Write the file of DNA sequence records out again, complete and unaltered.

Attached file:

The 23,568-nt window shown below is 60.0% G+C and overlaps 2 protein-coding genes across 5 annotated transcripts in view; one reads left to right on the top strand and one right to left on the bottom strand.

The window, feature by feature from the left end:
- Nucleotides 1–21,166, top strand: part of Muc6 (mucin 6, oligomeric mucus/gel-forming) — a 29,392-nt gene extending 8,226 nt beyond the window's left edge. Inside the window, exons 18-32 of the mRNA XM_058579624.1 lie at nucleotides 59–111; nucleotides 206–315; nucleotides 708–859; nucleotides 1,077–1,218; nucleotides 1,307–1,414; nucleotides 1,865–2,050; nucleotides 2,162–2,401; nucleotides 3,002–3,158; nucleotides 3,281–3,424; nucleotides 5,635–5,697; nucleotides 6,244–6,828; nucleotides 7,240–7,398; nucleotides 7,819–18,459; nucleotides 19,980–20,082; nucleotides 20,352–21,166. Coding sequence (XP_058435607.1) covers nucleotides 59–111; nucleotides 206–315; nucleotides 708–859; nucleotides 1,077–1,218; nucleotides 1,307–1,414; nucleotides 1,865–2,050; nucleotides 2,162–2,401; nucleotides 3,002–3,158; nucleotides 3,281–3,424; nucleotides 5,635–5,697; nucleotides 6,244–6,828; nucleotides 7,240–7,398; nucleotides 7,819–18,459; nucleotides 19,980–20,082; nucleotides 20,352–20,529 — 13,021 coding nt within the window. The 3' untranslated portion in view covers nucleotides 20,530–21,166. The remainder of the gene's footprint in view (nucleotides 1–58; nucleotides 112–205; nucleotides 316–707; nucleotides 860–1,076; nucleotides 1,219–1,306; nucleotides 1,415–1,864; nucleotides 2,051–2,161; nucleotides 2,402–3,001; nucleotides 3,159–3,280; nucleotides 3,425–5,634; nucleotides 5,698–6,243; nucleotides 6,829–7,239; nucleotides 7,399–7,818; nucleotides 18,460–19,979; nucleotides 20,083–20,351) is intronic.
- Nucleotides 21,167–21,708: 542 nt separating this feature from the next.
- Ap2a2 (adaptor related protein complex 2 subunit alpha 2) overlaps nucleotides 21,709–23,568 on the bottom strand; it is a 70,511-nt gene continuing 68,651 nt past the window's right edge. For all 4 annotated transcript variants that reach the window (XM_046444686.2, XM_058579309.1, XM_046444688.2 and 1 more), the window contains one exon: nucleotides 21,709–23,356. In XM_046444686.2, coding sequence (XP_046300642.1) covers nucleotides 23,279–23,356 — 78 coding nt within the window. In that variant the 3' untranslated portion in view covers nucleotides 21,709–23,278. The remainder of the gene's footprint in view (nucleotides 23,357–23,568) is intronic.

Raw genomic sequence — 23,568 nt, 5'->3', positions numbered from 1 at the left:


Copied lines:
The 23,568-nt window shown below is 60.0% G+C and overlaps 2 protein-coding genes across 5 annotated transcripts in view; one reads left to right on the top strand and one right to left on the bottom strand.

The window, feature by feature from the left end:
- Nucleotides 1–21,166, top strand: part of Muc6 (mucin 6, oligomeric mucus/gel-forming) — a 29,392-nt gene extending 8,226 nt beyond the window's left edge. Inside the window, exons 18-32 of the mRNA XM_058579624.1 lie at nucleotides 59–111; nucleotides 206–315; nucleotides 708–859; nucleotides 1,077–1,218; nucleotides 1,307–1,414; nucleotides 1,865–2,050; nucleotides 2,162–2,401; nucleotides 3,002–3,158; nucleotides 3,281–3,424; nucleotides 5,635–5,697; nucleotides 6,244–6,828; nucleotides 7,240–7,398; nucleotides 7,819–18,459; nucleotides 19,980–20,082; nucleotides 20,352–21,166. Coding sequence (XP_058435607.1) covers nucleotides 59–111; nucleotides 206–315; nucleotides 708–859; nucleotides 1,077–1,218; nucleotides 1,307–1,414; nucleotides 1,865–2,050; nucleotides 2,162–2,401; nucleotides 3,002–3,158; nucleotides 3,281–3,424; nucleotides 5,635–5,697; nucleotides 6,244–6,828; nucleotides 7,240–7,398; nucleotides 7,819–18,459; nucleotides 19,980–20,082; nucleotides 20,352–20,529 — 13,021 coding nt within the window. The 3' untranslated portion in view covers nucleotides 20,530–21,166. The remainder of the gene's footprint in view (nucleotides 1–58; nucleotides 112–205; nucleotides 316–707; nucleotides 860–1,076; nucleotides 1,219–1,306; nucleotides 1,415–1,864; nucleotides 2,051–2,161; nucleotides 2,402–3,001; nucleotides 3,159–3,280; nucleotides 3,425–5,634; nucleotides 5,698–6,243; nucleotides 6,829–7,239; nucleotides 7,399–7,818; nucleotides 18,460–19,979; nucleotides 20,083–20,351) is intronic.
- Nucleotides 21,167–21,708: 542 nt separating this feature from the next.
- Ap2a2 (adaptor related protein complex 2 subunit alpha 2) overlaps nucleotides 21,709–23,568 on the bottom strand; it is a 70,511-nt gene continuing 68,651 nt past the window's right edge. For all 4 annotated transcript variants that reach the window (XM_046444686.2, XM_058579309.1, XM_046444688.2 and 1 more), the window contains one exon: nucleotides 21,709–23,356. In XM_046444686.2, coding sequence (XP_046300642.1) covers nucleotides 23,279–23,356 — 78 coding nt within the window. In that variant the 3' untranslated portion in view covers nucleotides 21,709–23,278. The remainder of the gene's footprint in view (nucleotides 23,357–23,568) is intronic.

Raw genomic sequence — 23,568 nt, 5'->3', positions numbered from 1 at the left: